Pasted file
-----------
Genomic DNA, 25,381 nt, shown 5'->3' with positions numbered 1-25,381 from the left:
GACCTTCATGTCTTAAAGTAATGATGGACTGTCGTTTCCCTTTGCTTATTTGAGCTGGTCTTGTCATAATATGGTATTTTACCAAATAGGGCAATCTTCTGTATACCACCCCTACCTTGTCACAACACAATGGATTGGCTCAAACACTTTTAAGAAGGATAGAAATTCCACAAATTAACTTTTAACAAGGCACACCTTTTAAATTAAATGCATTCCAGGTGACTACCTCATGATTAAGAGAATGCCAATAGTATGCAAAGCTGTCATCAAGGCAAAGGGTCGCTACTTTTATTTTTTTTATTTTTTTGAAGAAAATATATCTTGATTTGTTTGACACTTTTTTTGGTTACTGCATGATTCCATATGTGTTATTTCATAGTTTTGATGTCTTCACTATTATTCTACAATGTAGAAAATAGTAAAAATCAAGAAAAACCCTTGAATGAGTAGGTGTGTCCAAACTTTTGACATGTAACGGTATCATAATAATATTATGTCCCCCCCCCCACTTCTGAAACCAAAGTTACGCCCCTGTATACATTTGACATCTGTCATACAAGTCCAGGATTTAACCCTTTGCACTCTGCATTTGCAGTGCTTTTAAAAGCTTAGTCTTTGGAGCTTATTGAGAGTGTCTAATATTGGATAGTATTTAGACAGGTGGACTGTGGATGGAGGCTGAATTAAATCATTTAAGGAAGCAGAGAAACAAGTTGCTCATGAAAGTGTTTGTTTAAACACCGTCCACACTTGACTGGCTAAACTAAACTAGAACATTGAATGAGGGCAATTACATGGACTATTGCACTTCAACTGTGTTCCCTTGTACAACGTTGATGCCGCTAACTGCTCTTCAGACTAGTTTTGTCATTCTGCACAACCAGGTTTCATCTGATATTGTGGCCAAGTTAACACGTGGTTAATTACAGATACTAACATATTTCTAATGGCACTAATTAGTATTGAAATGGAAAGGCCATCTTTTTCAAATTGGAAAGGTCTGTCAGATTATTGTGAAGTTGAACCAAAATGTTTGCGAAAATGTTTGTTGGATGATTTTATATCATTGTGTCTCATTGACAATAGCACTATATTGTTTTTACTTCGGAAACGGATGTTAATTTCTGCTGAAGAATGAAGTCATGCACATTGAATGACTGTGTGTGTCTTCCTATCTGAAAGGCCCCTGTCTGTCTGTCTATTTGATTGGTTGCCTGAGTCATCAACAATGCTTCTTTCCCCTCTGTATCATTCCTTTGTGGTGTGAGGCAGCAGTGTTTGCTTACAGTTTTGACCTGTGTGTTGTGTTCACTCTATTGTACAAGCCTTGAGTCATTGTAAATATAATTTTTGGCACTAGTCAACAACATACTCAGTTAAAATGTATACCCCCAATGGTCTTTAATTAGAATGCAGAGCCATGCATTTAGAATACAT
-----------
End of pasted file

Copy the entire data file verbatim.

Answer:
Genomic DNA, 25,381 nt, shown 5'->3' with positions numbered 1-25,381 from the left:
GACCTTCATGTCTTAAAGTAATGATGGACTGTCGTTTCCCTTTGCTTATTTGAGCTGGTCTTGTCATAATATGGTATTTTACCAAATAGGGCAATCTTCTGTATACCACCCCTACCTTGTCACAACACAATGGATTGGCTCAAACACTTTTAAGAAGGATAGAAATTCCACAAATTAACTTTTAACAAGGCACACCTTTTAAATTAAATGCATTCCAGGTGACTACCTCATGATTAAGAGAATGCCAATAGTATGCAAAGCTGTCATCAAGGCAAAGGGTCGCTACTTTTATTTTTTTTATTTTTTTGAAGAAAATATATCTTGATTTGTTTGACACTTTTTTTGGTTACTGCATGATTCCATATGTGTTATTTCATAGTTTTGATGTCTTCACTATTATTCTACAATGTAGAAAATAGTAAAAATCAAGAAAAACCCTTGAATGAGTAGGTGTGTCCAAACTTTTGACATGTAACGGTATCATAATAATATTATGTCCCCCCCCCCACTTCTGAAACCAAAGTTACGCCCCTGTATACATTTGACATCTGTCATACAAGTCCAGGATTTAACCCTTTGCACTCTGCATTTGCAGTGCTTTTAAAAGCTTAGTCTTTGGAGCTTATTGAGAGTGTCTAATATTGGATAGTATTTAGACAGGTGGACTGTGGATGGAGGCTGAATTAAATCATTTAAGGAAGCAGAGAAACAAGTTGCTCATGAAAGTGTTTGTTTAAACACCGTCCACACTTGACTGGCTAAACTAAACTAGAACATTGAATGAGGGCAATTACATGGACTATTGCACTTCAACTGTGTTCCCTTGTACAACGTTGATGCCGCTAACTGCTCTTCAGACTAGTTTTGTCATTCTGCACAACCAGGTTTCATCTGATATTGTGGCCAAGTTAACACGTGGTTAATTACAGATACTAACATATTTCTAATGGCACTAATTAGTATTGAAATGGAAAGGCCATCTTTTTCAAATTGGAAAGGTCTGTCAGATTATTGTGAAGTTGAACCAAAATGTTTGCGAAAATGTTTGTTGGATGATTTTATATCATTGTGTCTCATTGACAATAGCACTATATTGTTTTTACTTCGGAAACGGATGTTAATTTCTGCTGAAGAATGAAGTCATGCACATTGAATGACTGTGTGTGTCTTCCTATCTGAAAGGCCCCTGTCTGTCTGTCTATTTGATTGGTTGCCTGAGTCATCAACAATGCTTCTTTCCCCTCTGTATCATTCCTTTGTGGTGTGAGGCAGCAGTGTTTGCTTACAGTTTTGACCTGTGTGTTGTGTTCACTCTATTGTACAAGCCTTGAGTCATTGTAAATATAATTTTTGGCACTAGTCAACAACATACTCAGTTAAAATGTATACCCCCAATGGTCTTTAATTAGAATGCAGAGCCATGCATTTAGAATACAT